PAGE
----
the ticket

I got a speeding ticket today; this day of daylight savings time which, because of the springing forward of our clocks and watches and computers and wristwatches, always seems off. Not a normal, complete day, but a shortened, unsatisfying alien sort of day that you’re glad is over quickly. I decided to spend my day in a darkened theater in an attempt to escape its warm strangeness and to hasten its end. The movie I wanted to see was at an “art” house about 25 miles away, over a river, through a large metropolitin city and over a state line into a huge mass of suburban sprawl. I wore my bifocal contacts, making this an even more exciting and daring kind of trip, as the nature of the bifocal contact causes the world to be as skewed-looking as daylight savings time makes it feel. One contact is for distances, while the other contact excels at close-up reading. This makes the world kind of like a trip to a Hall of Mirrors at a cheap carnival with everything skewed and out of balance. Not impossible, but difficult and strange.
The movie was fine and suited my mood. The main character was depressed and isolated and unsure why he felt that way. The other people in his life swirled around him, puzzled and resentful. The movie theater was attached to a large mall which, like most malls these days, sat mostly empty and forlorn; abandoned by the same suburbanites that hailed its completion back in the 60s and lovingly shopped in its many stores over the years. All that was left of this mall were the two large “anchor” stores on each end and a few brave hangers-on sprinkled throughout – Topsy’s, Seasonal Accents, The Snack Shack. The shoppers all seemed to be immigrants of one kind or another – hispanic, aisian, indian – happy to have this place to shop in relative anonimity, away from the suspicious, watchful eyes of post 9/11 Americans.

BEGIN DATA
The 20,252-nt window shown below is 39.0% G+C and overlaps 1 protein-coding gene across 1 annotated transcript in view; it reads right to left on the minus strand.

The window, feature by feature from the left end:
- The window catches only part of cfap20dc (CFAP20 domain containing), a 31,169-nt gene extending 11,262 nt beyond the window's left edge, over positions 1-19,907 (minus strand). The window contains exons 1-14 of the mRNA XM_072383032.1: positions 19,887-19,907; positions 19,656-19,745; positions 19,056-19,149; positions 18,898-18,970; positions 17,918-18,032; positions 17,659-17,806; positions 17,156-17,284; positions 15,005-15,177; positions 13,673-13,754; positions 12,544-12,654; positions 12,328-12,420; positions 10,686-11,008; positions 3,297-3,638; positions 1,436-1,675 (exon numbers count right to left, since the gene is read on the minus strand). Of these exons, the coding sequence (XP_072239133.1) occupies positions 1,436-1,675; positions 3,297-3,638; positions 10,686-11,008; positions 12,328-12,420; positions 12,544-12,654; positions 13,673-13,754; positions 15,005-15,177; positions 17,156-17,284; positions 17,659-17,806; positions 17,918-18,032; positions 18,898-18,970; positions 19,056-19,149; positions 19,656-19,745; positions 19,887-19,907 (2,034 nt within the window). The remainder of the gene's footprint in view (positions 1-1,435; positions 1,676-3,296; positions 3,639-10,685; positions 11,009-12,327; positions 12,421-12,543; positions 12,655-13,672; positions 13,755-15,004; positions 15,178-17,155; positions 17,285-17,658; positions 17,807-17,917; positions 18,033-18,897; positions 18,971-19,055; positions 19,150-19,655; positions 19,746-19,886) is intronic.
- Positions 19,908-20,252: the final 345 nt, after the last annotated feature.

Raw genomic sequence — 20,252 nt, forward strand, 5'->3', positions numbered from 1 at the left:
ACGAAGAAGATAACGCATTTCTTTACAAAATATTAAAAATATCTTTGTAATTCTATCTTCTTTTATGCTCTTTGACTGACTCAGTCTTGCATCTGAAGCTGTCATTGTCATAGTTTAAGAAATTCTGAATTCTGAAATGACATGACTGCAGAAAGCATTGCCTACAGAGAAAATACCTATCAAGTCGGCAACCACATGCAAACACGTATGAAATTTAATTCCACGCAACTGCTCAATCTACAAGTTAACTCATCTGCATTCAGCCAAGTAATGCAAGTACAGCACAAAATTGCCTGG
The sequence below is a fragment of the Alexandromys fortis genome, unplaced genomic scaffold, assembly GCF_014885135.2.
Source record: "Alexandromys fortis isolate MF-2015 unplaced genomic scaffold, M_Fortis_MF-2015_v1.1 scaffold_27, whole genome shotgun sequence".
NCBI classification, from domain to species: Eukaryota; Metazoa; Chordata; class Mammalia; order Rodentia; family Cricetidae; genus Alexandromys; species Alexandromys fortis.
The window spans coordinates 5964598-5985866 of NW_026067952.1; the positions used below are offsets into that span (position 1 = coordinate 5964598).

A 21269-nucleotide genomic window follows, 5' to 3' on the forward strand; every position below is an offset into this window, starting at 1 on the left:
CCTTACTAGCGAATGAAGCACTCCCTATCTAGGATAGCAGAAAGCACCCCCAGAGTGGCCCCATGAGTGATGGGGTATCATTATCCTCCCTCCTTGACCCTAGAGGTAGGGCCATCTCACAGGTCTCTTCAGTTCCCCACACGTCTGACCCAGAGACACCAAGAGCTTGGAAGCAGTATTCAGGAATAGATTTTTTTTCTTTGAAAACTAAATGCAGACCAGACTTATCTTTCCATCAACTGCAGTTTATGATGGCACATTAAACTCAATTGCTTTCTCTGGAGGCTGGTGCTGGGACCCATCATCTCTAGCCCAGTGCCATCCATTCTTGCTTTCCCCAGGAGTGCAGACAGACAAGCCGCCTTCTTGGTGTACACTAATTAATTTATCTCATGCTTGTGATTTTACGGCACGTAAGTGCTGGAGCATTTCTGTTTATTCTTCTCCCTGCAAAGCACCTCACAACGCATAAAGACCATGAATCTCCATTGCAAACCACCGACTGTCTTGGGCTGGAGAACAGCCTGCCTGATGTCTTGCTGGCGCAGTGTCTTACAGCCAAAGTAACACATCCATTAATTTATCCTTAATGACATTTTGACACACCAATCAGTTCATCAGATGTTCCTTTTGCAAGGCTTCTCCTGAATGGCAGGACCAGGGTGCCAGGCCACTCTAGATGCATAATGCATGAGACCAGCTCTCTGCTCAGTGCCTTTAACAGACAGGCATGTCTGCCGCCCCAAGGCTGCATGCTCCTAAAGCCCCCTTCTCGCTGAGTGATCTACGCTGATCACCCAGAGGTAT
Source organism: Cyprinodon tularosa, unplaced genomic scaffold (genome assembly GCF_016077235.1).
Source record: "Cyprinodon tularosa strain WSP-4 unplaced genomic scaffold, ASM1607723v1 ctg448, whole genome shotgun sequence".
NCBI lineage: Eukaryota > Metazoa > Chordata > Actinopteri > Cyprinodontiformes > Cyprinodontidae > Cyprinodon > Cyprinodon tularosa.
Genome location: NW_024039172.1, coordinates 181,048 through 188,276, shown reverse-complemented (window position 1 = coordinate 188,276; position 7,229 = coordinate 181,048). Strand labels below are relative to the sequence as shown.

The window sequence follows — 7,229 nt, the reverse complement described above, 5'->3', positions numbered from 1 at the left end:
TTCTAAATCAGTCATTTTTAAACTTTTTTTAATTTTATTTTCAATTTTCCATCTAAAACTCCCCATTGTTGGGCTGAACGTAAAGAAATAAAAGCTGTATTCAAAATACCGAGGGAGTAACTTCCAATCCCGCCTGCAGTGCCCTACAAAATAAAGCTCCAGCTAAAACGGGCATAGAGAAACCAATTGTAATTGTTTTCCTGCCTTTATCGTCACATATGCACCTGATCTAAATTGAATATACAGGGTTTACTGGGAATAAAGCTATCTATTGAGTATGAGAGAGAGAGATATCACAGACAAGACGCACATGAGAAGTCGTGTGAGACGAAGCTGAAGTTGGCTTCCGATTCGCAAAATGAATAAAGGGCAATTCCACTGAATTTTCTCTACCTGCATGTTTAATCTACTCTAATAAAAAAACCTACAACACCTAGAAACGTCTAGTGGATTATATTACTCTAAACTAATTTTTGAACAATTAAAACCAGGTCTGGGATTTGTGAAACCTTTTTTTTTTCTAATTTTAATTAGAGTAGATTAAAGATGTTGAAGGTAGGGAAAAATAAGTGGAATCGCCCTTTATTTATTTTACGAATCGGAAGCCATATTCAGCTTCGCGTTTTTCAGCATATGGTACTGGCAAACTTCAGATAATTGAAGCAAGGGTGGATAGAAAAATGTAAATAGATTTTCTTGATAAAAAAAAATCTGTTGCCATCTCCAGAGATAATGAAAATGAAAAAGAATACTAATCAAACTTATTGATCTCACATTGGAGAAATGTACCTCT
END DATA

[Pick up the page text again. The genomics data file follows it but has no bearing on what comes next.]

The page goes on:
I left after the 2-hour show and headed back home; back through the suburban sprawl and its largeness, driving carefully because of the bifocal contacts, mindful of my speed limit through countless construction zones, always signalling my lane changes, and feeling smug when I passed the state trooper parked under the bridge, hiding in the shadows. “I am such a careful driver” I thought to myself. Over the state line, in the metropolitin area, I wound my way over roads I had driven hundreds of times, performing my lane changes with precision and perfection, feeling safe and confident now that I was back on more familiar roads, when I saw the flashing lights in my rearview mirror. I immediately knew the lights were for me and understood that they were a cosmic punishment for my previous smugness. I pulled over into the narrow breakdown lane and stopped, trying to quickly remember what to do next. I opened the glove box and pulled out the brand new insurance card I had just gotten the previous week. When it arrived in the mail, I made a mental note to put it in the car, saying don’tforgetdon’tforgetdon’tforgetdon’tforget over and over, then feeling a sense of relief when I deposited it in my glove box, safe and sound. The policeman walked up to my window and I immediately handed him the card, which he handed back without even looking at it, saying “I don’t need to see your insurance card ma’am, just your license please.” I took my sad little insurance card back and retrieved my purse. I had just gotten a new purse the day before, and as I was unzipping it, my mind went blank and I couldn’t remember where to even begin to start looking for my license in this brand new purse-space. As I fumbled around, muttering “sorrysorrysorry, new purse” I wondered if the policeman would think I was fumbling for a gun and if so, boy was this day going to end real shitty. As it was, I found the license, he wrote the ticket (60 in a 45. 45?? on the highway??), and I carefully pulled my shameful little silver Focus back onto the busy highway feeling like a grade-schooler who had been made to stand in the corner while all the “good” kids stared and felt grateful it wasn’t THEM. Obeying all of the traffic laws, I crossed the river, took the exit to my little town, drove to my house, went to my room and cried. I don’t know how much the fine is because the ticket is buried in the bottom of the new purse and I’m not going back in there yet. I will wait until tomorrow which will be a more normal, complete day with all of its 24 hours intact.


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